Match-Fixing Scandals In The World Of Tennis


STARNBERG, November 27, 2020 (Guest post)

Unlike most popular sports, tennis was never famous for its scandals. As a matter of fact, tennis is often considered one of the most civilized sports, and tournaments are often attended by influential and famous people. 

Nevertheless, tennis has been around for a long time and so naturally there were some situations where the integrity of the sport was questioned.

The most common scandals in tennis history involved match-fixing, and today we are going to explore some of the most recent scandals that shook the foundation of this virtuous sport.

Youseff Hosam

The Egyptian tennis player was found guilty of violating the anti-corruption code between 2015 and 2019. He was involved with eight cases of match-fixing and six cases of facilitating gambling. 

Hassam was charged with two cases of soliciting other players to underperform. Although tennis players have reported him for these approaches three times, Hossam denied all three charges. The twenty-one-year-old player has 21 counts of such reaches against him, and as a result, the Tennis Integrity Unit has dismissed him from the professional tour in 2020.

Hossam was one of the best players in his nation. He won a total of nine Futures titles and was one of the three players from Egypt to reach the ATP top 1000. Furthermore, Hossam was ranked number eight in the world rankings of the juniors category. 

Joao Olavo Soares de Souza

An integrity unit investigation discovered that the Brazilian tennis player was involved in match-fixing at ATP Challenger and ITF Futures tournaments in Brazil, Mexico, the United States, and the Czech Republic. After being found guilty of match-fixing and corruption, Souza was banned for life and fined $200.000 by the International Tennis Federation.

Souza was also accused of failing to cooperate in the investigation performed by the TIU, and this includes the weighty charge of destroying evidence.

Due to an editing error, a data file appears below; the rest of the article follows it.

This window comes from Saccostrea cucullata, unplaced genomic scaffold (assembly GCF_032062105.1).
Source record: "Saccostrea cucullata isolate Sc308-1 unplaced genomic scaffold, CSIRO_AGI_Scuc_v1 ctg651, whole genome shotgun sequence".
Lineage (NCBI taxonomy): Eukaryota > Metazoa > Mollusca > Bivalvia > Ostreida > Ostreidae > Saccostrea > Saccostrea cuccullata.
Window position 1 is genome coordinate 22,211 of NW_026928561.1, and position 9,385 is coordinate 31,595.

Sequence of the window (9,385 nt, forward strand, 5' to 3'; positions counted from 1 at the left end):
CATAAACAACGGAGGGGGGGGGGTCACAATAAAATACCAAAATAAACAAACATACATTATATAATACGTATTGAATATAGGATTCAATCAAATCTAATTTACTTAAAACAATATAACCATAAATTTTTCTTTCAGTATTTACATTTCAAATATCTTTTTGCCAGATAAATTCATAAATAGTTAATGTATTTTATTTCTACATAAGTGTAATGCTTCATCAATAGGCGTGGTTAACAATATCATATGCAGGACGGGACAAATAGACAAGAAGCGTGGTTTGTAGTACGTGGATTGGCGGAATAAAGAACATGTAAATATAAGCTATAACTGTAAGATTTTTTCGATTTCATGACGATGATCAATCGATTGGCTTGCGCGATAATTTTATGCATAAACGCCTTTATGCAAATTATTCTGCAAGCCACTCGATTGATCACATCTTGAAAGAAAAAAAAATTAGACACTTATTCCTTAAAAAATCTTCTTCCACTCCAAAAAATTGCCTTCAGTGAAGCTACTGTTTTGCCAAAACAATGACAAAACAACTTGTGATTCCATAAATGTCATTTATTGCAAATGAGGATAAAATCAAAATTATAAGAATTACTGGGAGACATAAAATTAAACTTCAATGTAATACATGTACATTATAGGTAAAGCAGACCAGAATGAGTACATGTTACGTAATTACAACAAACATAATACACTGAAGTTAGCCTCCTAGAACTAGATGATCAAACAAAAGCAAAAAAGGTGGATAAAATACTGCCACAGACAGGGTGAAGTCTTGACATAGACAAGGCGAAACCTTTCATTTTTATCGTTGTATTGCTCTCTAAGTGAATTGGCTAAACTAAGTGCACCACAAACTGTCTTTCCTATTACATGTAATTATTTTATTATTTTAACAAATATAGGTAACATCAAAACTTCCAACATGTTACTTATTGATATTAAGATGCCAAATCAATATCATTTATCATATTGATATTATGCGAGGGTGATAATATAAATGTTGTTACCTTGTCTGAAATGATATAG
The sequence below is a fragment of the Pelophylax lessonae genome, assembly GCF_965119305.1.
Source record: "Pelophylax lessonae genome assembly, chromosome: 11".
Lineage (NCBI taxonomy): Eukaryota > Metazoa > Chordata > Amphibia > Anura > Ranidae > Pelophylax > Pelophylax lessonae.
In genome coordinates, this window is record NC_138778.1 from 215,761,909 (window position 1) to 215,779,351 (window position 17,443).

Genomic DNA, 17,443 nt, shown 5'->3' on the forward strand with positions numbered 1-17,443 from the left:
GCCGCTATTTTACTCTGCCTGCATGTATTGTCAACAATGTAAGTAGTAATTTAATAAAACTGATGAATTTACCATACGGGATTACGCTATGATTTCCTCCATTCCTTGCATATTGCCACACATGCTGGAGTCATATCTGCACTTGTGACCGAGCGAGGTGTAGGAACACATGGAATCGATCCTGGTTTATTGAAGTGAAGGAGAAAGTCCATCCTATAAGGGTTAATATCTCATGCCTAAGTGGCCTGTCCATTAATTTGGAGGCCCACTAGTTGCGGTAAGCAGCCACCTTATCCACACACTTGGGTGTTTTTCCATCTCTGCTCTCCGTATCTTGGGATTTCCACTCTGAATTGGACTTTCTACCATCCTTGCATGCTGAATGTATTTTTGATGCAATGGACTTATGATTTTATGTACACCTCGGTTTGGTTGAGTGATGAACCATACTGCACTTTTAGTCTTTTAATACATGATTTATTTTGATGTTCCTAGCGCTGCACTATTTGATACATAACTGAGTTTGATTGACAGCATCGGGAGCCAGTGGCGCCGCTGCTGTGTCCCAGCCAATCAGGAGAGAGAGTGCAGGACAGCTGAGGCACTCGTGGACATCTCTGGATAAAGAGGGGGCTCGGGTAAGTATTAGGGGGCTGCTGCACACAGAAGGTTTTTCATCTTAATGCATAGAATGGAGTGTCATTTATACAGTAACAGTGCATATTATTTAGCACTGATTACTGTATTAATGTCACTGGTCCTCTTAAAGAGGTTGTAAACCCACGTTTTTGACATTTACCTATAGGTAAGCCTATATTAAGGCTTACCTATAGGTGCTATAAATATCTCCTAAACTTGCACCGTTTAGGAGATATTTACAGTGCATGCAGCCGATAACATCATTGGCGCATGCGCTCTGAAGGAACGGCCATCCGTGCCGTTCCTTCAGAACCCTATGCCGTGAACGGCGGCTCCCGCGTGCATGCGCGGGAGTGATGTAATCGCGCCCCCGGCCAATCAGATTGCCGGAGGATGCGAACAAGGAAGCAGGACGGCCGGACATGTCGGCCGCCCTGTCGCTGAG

Souza mostly played on the ATP Challenger Tour. He competed both in singles and doubles and was ranked 69 in singles rankings 2015, and number 70 in doubles rankings 2017. 

Aleksandrina Naydenova

The 28-year-old Bulgarian tennis player was accused of partaking in match-fixing activities between 2015 and 2019. The Tennis Integrity Unit has confirmed that Naydenova was guilty of 13 breaches of the Tennis Anti-Corruption Programme, including 12 counts of match-fixing and one relating to several cases of non-cooperation with the investigation. 

As a result, Naydenova was banned for life by the Tennis Integrity Unit and was fined $150.000 for partaking in match-fixing. Naydenova is permanently prohibited from playing or attending tennis events that are authorized by any governing bodies of tennis.

Interestingly, Naydenova is the third Bulgarian tennis player who was hit with a lifetime ban or a suspension in recent weeks. 

Nicolas Kicker

Nicolas Kicker is an Argentinian professional tennis player, who achieved his highest career singles ranking of 78 in 2017. Kicker has won three singles titles, one doubles title on the ATP Challenger Tour, and also 10 single titles, and seven doubles titles on the ITF men’s circuit

In June 2018, Kicker has been suspended for six years and fined $250,000 for perpetrating match-fixing offenses under the Tennis Anti-Corruption Program. The announcement came just before Kicker was about to be placed in the French Open draw at Roland Garros.

The 25-year-old player was found guilty of all three charges involving orchestration of and outcome of a match, failure to report a fraudulent approach, and lack of cooperation with the TIU investigation.

The two matches for which Kicker was suspended took place at Challenger tournaments when he was still ranked way behind the first 100. The first match that rose public suspicion, was in 2015 in Padova, Italy, where he lost against Duckhee Lee. The second match, against Giovanni Lapentti, drew even more suspicion, due to irregular betting patterns. Namely, as Kicker gained the advantage of the match, and won the first set, betting odds shifted against him. This suggested that people betting against him were confident that despite his lead, Kicker would lose in the end.